ECONOMIC WEEK AHEAD: Mining data to lag, manufacturing likely to hit 2008 lows
Mining, manufacturing and energy sectors reel from the impact of unprecedented load-shedding during the first quarter of the year
A cocktail of negative domestic and international factors tipped the mining and manufacturing sectors into contraction during March. It also set the manufacturing sector on course for its worst performance since the 2008/2009 global financial crisis.
The energy-intensive sectors were at the mercy of Eskom’s load-shedding schedule, which ramped up to the severe and unprecedented stage four level — removing 4,000MW from the national grid — for an entire week during March.
The effect of electricity shortages, coupled with low household and corporate confidence, weaker domestic and global demand, higher electricity tariffs and rising fuel prices, are is forecast to have resulted in manufacturing contracting 8.4% quarter on quarter, which has been adjusted for seasonal variations.
Elize Kruger, a senior economist at NKC African Economics said this would be the sector’s “worst performance since the global financial crisis”. This is against growth of 4.5% in the last quarter of 2018.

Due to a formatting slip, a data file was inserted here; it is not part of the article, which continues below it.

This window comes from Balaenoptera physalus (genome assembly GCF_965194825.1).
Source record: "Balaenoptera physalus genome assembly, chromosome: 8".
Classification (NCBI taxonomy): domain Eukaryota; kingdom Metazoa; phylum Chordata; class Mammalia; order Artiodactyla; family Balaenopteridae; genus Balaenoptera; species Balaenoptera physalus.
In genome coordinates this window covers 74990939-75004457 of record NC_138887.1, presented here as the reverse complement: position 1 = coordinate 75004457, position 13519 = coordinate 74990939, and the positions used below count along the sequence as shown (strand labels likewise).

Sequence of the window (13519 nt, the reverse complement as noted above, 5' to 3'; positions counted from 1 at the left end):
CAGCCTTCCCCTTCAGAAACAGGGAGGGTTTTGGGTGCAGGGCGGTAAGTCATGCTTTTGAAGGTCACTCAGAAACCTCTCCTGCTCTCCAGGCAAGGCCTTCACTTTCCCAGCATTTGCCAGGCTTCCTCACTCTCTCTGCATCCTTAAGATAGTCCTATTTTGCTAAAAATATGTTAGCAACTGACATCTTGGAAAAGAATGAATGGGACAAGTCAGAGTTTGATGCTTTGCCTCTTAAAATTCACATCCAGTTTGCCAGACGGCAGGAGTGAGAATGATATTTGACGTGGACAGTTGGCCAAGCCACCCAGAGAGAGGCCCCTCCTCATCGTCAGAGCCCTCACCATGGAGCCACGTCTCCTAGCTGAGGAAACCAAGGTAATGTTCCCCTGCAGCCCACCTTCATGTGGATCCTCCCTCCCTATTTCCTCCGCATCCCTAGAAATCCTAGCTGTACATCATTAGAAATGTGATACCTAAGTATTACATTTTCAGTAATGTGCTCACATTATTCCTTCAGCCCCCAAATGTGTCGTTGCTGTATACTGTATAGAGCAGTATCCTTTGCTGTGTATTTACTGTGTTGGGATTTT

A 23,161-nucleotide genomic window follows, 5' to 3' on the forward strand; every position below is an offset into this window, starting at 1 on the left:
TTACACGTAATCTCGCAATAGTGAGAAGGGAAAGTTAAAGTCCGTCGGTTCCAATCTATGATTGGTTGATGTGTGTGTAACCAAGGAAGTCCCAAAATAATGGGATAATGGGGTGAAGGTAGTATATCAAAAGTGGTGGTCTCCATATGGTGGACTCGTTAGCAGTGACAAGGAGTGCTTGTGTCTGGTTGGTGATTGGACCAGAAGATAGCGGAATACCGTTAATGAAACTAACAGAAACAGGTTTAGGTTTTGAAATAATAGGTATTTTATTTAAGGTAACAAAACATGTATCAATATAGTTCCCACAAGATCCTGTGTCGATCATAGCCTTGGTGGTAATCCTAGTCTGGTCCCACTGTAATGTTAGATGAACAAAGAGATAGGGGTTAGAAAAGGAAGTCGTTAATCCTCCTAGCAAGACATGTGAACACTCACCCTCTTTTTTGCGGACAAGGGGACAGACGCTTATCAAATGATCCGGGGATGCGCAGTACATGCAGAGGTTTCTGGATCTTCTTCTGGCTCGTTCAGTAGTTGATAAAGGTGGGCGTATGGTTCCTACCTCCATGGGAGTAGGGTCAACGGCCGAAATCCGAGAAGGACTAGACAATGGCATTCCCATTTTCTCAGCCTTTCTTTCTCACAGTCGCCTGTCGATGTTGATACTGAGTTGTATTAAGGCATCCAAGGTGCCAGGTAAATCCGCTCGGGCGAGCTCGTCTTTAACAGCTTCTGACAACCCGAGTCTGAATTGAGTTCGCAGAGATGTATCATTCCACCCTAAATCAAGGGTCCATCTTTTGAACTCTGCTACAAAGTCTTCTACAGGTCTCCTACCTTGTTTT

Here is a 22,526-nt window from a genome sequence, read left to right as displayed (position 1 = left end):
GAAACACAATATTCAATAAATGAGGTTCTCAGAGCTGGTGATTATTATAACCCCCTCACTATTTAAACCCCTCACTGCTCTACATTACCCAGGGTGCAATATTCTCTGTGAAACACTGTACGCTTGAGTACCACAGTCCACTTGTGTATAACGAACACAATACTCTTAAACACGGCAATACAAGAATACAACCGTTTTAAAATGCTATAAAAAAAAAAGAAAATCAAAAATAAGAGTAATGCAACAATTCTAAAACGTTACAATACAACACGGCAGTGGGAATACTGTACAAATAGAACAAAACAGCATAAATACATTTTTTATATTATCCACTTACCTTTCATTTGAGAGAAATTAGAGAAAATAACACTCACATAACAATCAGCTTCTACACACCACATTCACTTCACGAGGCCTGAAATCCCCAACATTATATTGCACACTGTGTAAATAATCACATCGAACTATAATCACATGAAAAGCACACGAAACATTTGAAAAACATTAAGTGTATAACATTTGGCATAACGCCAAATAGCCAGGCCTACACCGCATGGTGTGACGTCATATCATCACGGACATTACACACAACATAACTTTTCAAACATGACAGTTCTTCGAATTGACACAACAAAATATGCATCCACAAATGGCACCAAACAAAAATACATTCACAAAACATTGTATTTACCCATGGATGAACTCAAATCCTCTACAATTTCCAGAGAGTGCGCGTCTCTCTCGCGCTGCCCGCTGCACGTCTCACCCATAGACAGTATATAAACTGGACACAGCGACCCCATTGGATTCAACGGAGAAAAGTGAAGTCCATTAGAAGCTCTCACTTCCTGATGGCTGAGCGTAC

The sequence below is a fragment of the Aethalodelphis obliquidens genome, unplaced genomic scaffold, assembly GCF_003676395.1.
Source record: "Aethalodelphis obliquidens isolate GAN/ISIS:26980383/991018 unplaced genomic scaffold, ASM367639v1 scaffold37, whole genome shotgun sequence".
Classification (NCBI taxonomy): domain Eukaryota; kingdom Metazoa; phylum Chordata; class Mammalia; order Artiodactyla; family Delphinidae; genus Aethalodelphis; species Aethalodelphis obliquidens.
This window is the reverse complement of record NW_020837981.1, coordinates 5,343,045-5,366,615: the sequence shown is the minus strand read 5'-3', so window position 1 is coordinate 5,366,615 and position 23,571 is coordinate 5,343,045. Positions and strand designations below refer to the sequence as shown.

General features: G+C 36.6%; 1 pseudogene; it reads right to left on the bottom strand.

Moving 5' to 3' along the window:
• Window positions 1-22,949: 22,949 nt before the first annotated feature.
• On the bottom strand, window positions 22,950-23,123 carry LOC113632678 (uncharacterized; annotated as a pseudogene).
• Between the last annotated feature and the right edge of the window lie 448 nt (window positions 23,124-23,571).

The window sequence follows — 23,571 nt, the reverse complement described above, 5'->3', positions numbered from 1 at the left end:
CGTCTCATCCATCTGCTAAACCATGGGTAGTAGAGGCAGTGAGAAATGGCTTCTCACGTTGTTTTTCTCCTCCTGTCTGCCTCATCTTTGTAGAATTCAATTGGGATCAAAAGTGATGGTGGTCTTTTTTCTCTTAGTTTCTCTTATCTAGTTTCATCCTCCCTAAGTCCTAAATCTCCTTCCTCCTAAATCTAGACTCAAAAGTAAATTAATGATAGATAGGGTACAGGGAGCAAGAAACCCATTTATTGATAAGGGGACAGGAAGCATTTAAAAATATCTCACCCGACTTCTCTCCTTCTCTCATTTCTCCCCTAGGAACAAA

The mining industry was hit by the ongoing strike in the gold sector at Sibanye-Stillwater, which ended in mid-April. The mine is SA’s largest gold producer and among the world’s top gold miners. NKC forecast a contraction of 16.5% for mining in the first quarter of this year amid weak commodity prices. This would be the industry’s worst reading in three years. Kruger predicted a contraction of 6.9% for March, this after the sector contracted by 7.5% year-on-year in February this year.
Investec forecast minus 7% year on year for mining in March and 0.5% year on year for manufacturing over the same period.
Mining and manufacturing production data will be published on Thursday.
The poor mining and manufacturing data read with dismal retail sales figures for the first quarter have cast doubt that the economy can achieve even 1% growth for this year. NKC revised its forecast to 0.8% from 1.3% previously.
RMB economists Mpho Tsebe and Siobhan Redford said in a research note that the negative effect of intense power cuts meant that growth during the first quarter of this year may contract 1.7%. And for the year as a whole “this means that growth will need to average 2.2% (quarter on quarter) over the next three quarters for 2019’s growth to be 1% year on year, which seems unlikely”.
On Thursday the Reserve Bank will publish figures on the gold and foreign exchange held in its reserves during April.
Second-tier data includes the release of the SA Chamber of Commerce and Industry (Sacci) April business confidence index on Tuesday. In March the index retreated to below the level recorded a year ago, largely due to a depreciation of the rand and electricity restrictions.
Sacci said the gauge reflected “a depressed business climate that is dominated by concerns over continued difficult and uncertain domestic economic circumstances”. The upcoming elections this week added to uncertainty and further depressed the business mood.